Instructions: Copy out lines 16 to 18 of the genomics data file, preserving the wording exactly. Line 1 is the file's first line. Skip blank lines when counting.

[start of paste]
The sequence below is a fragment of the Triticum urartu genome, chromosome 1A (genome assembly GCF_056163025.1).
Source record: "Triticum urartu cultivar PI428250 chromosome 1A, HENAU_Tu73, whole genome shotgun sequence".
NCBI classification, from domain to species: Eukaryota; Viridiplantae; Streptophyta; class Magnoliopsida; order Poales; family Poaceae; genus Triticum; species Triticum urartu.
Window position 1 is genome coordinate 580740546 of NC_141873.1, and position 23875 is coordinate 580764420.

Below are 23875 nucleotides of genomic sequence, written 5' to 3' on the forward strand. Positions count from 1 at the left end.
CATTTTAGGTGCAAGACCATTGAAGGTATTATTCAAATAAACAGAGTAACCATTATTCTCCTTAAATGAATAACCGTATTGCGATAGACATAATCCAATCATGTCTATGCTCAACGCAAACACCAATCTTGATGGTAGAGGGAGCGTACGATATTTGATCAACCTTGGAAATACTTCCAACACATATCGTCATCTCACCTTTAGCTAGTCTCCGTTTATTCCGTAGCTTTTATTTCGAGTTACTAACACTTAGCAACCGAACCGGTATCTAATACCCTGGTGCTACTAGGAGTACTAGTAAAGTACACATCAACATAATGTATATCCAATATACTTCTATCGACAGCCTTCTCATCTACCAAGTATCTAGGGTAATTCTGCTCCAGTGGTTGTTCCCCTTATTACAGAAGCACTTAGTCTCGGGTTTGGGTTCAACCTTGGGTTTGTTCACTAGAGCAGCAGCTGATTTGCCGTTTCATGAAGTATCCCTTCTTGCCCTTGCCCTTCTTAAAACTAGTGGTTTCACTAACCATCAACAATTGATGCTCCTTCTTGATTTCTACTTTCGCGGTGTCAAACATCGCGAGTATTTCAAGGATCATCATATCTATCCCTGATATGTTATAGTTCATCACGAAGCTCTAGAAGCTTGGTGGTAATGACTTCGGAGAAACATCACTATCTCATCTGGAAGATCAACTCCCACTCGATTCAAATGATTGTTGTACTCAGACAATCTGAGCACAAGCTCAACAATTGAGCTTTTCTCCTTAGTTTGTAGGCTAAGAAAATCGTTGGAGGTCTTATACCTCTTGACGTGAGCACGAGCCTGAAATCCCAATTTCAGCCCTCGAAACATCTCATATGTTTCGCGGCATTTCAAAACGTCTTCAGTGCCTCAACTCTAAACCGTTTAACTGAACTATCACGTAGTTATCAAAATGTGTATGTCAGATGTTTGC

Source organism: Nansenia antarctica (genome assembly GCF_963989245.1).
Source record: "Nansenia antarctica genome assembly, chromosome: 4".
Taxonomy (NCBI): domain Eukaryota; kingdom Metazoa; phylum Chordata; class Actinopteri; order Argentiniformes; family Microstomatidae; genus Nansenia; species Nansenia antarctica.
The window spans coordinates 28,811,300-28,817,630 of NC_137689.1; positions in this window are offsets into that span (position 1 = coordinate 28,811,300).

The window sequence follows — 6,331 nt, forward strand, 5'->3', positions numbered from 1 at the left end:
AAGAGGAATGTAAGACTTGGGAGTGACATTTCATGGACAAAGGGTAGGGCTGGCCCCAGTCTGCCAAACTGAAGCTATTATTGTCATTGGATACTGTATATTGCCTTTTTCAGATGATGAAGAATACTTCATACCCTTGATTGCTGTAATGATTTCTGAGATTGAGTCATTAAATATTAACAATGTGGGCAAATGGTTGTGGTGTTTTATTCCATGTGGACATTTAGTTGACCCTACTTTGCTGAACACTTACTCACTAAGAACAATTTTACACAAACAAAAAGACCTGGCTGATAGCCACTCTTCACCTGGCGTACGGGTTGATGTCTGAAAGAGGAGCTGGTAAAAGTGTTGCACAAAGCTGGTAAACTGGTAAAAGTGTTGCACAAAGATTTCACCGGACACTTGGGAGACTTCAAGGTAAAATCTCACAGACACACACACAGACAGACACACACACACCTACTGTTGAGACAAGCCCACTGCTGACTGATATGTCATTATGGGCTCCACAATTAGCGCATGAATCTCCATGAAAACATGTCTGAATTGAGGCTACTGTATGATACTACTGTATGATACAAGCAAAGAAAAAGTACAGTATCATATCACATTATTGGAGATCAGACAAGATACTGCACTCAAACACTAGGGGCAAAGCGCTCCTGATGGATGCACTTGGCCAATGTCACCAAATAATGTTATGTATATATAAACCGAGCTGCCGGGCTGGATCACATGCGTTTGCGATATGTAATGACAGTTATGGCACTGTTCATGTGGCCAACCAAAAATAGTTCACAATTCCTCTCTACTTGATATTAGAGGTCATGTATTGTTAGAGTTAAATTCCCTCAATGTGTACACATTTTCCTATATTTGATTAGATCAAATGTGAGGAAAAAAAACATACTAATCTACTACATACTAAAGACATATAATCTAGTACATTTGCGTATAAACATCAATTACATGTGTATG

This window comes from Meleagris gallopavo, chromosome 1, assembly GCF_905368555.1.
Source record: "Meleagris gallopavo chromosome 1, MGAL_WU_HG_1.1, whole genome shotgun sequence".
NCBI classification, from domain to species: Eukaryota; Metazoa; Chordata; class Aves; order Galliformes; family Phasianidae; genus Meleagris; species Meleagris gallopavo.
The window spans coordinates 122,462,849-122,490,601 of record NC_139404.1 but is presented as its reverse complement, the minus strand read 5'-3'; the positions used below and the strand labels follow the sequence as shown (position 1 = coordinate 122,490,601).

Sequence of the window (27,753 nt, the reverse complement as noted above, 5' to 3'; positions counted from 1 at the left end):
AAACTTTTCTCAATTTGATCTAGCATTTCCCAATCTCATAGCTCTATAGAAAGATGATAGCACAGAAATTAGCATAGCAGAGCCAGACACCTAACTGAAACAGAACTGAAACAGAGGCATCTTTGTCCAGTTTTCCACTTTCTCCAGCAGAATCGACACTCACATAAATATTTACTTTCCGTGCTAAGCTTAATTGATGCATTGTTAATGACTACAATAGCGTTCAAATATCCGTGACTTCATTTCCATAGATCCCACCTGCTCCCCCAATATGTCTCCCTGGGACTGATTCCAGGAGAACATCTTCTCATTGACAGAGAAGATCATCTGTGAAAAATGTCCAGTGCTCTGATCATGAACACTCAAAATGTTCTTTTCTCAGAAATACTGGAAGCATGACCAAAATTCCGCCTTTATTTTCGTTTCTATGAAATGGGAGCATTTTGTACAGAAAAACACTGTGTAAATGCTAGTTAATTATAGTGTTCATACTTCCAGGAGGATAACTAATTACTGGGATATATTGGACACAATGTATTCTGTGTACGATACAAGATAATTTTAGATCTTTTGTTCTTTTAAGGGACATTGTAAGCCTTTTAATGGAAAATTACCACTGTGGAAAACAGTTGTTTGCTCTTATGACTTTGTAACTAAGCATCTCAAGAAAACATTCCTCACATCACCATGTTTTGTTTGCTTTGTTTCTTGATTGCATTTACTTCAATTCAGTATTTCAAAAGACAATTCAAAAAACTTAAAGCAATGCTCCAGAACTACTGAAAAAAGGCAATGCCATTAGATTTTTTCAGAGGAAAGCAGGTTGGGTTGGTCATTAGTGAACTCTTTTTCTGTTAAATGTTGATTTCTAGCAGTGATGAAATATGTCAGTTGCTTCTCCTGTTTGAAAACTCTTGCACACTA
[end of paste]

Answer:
The window spans coordinates 122,462,849-122,490,601 of record NC_139404.1 but is presented as its reverse complement, the minus strand read 5'-3'; the positions used below and the strand labels follow the sequence as shown (position 1 = coordinate 122,490,601).

Sequence of the window (27,753 nt, the reverse complement as noted above, 5' to 3'; positions counted from 1 at the left end):
AAACTTTTCTCAATTTGATCTAGCATTTCCCAATCTCATAGCTCTATAGAAAGATGATAGCACAGAAATTAGCATAGCAGAGCCAGACACCTAACTGAAACAGAACTGAAACAGAGGCATCTTTGTCCAGTTTTCCACTTTCTCCAGCAGAATCGACACTCACATAAATATTTACTTTCCGTGCTAAGCTTAATTGATGCATTGTTAATGACTACAATAGCGTTCAAATATCCGTGACTTCATTTCCATAGATCCCACCTGCTCCCCCAATATGTCTCCCTGGGACTGATTCCAGGAGAACATCTTCTCATTGACAGAGAAGATCATCTGTGAAAAATGTCCAGTGCTCTGATCATGAACACTCAAAATGTTCTTTTCTCAGAAATACTGGAAGCATGACCAAAATTCCGCCTTTATTTTCGTTTCTATGAAATGGGAGCATTTTGTACAGAAAAACACTGTGTAAATGCTAGTTAATTATAGTGTTCATACTTCCAGGAGGATAACTAATTACTGGGATATATTGGACACAATGTATTCTGTGTACGATACAAGATAATTTTAGATCTTTTGTTCTTTTAAGGGACATTGTAAGCCTTTTAATGGAAAATTACCACTGTGGAAAACAGTTGTTTGCTCTTATGACTTTGTAACTAAGCATCTCAAGAAAACATTCCTCACATCACCATGTTTTGTTTGCTTTGTTTCTTGATTGCATTTACTTCAATTCAGTATTTCAAAAGACAATTCAAAAAACTTAAAGCAATGCTCCAGAACTACTGAAAAAAGGCAATGCCATTAGATTTTTTCAGAGGAAAGCAGGTTGGGTTGGTCATTAGTGAACTCTTTTTCTGTTAAATGTTGATTTCTAGCAGTGATGAAATATGTCAGTTGCTTCTCCTGTTTGAAAACTCTTGCACACTA